The Power of One. (Part 2)
By Jennifer Welker ~thetransitcafe.com
Friday, 28th July 2006
Jennifer Welker wants travel companies to get serious about human trafficking. She talks to one man who's trying to make a difference.

Part Two of this Two-part story;The numbers and what you can do

Each year, approximately 12.3 million people are forced into labour. Between 600,000 and 800,000 men, women and children trafficked across borders, not including domestic trafficking in which people are moved from rural to urban areas each year. Most are trafficked into sexual exploitation, and about 80 per cent are women and 50 per cent children. A majority of those children are under the age of 16 and this is destroying generations of people, Mr Arkless said.

And there are two more shocking statistics from Mr Arkless. Approximately 65,000 Easter European women and children were moved to London last year, and Germany brought in 196,000 prostitutes for the World Cup to service the fans. Their argument? It is better to bring these people in legally than for them to arrive illegally. But Mr Arkless would argue that bringing in women specifically for prostitution only continues to devalue these women and what happens to them after the World Cup? Where will they go?

Organised Crime

Many organised crime groups are largely behind human trafficking, and it is a bigger business than colonial slavery ever was.

"People who lead very poor lives at home and are looking for a way out are often forced to take loans from unscrupulous people and have to find a way to pay it back with bogus interest. The debt then passes to the next of kin if the individual dies before paying back. They have to work in factories, brick kilns and rice mills. Or worse yet, they are sold into the sex trade without even knowing it, and with no way to escape."

Mr Arkless himself has received 27 death threats, and the CIA has positively tagged him. But that won't stop him from the fight.

Get up, Stand up.

"I just think, if you don't stand up for anything, you won't get anywhere. NGOs can't find the leverage, the UN can't solve the problem and the police don't have the resources. The Interpol has all of 1.5 people to fight human trafficking! When we called on the business community to raise money to hire people to help. What was their response? The Interpol said we were trying to bribe them!"

At present, there are no mechanisms in place. The international police have no resources. Mostly it's the UNHCR (United Nations High Commissioner for Refugees) and the IOM (International Organisation of Migration) that are doing something. There are also a number of other organisations, about 200 non-governmental groups, but they are very dispersed.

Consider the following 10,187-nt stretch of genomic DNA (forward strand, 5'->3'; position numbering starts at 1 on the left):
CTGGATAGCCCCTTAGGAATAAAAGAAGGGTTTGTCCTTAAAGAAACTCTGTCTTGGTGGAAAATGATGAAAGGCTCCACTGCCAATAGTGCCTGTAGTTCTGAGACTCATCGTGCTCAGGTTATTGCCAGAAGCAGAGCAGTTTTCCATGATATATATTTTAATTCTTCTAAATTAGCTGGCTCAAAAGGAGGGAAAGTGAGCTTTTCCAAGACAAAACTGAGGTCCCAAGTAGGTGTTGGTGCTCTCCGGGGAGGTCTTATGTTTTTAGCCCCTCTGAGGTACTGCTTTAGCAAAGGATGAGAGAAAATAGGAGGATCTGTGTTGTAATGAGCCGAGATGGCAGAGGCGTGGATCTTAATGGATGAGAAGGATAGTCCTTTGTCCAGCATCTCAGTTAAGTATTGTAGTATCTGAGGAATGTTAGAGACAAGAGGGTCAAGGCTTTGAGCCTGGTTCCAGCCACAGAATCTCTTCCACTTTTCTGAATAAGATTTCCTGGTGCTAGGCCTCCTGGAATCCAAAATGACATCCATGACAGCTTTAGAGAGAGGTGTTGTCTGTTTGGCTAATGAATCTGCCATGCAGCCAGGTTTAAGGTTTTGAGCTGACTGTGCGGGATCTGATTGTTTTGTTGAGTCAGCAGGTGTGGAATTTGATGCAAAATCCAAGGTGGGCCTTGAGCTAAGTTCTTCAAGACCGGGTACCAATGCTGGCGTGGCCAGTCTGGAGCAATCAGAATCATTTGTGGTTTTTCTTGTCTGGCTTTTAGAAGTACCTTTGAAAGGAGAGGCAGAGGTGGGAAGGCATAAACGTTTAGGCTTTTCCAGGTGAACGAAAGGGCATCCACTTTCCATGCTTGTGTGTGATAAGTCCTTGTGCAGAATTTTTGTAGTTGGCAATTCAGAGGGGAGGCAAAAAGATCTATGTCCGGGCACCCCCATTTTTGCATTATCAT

"We hope to help pull these small, fragmented groups together," he said. "The best way to start is to mobilise global companies against human trafficking directly.

"How are we doing so far? Well, from zero when we had no declaration on the 1st of January this year until now, I'll be modest…

"We've made huge steps. It takes incredible energy to do this, with all its complexities. Without huge personal commitment, it wouldn't be possible. It also takes huge personal energy for people at the top of corporations. Without that, nothing will change," he said.

What Dave says must be done:

  • Ban agencies demanding money for employment
  • Governments should be in more control of labour movements
  • People should have something to go to, when they are moved
  • Global call centre – talking with British Telecom and AT&T to see about setting up a global hotline and companies could sponsor the administration of it.
  • Regulate the employment industry, so that there are no unscrupulous players.
  • UN – a basic human right not to have IDs confiscated and taken away. Not one government has signed up in favour of this basic human right.
  • Engage governments to have more proactive cross-border control. Let the right people move and control the movements of the wrong people.
What you can do, now

• Learn about the Athens Declaration at: www.gcwdp.org and sign up!

Any business company willing to contribute to the global fight against human trafficking can sign the Athens Ethical Principles by filling the signatory form ( www.gcwdp.org/public/content/documents/159/signatory-form.doc ) and sending it to the Focal Point (signatory@smwipm.ch) of the ‘End Human Trafficking Now!' Campaign. By receiving the letter of acceptance from the Focal Point the company becomes a signatory of the Athens Ethical Principles and will be included in the list of signatories on the End Human Trafficking Campaign – Business Community website.

• Visit Ninemillion.org

Nike, UNHCR, Microsoft, MSN, Procter & Gamble, Manpower, the NBA and more have teamed up to help 9.3 million refugees worldwide. Their goal is to help 9 million children get an education through sports. Find out how you can help them too.

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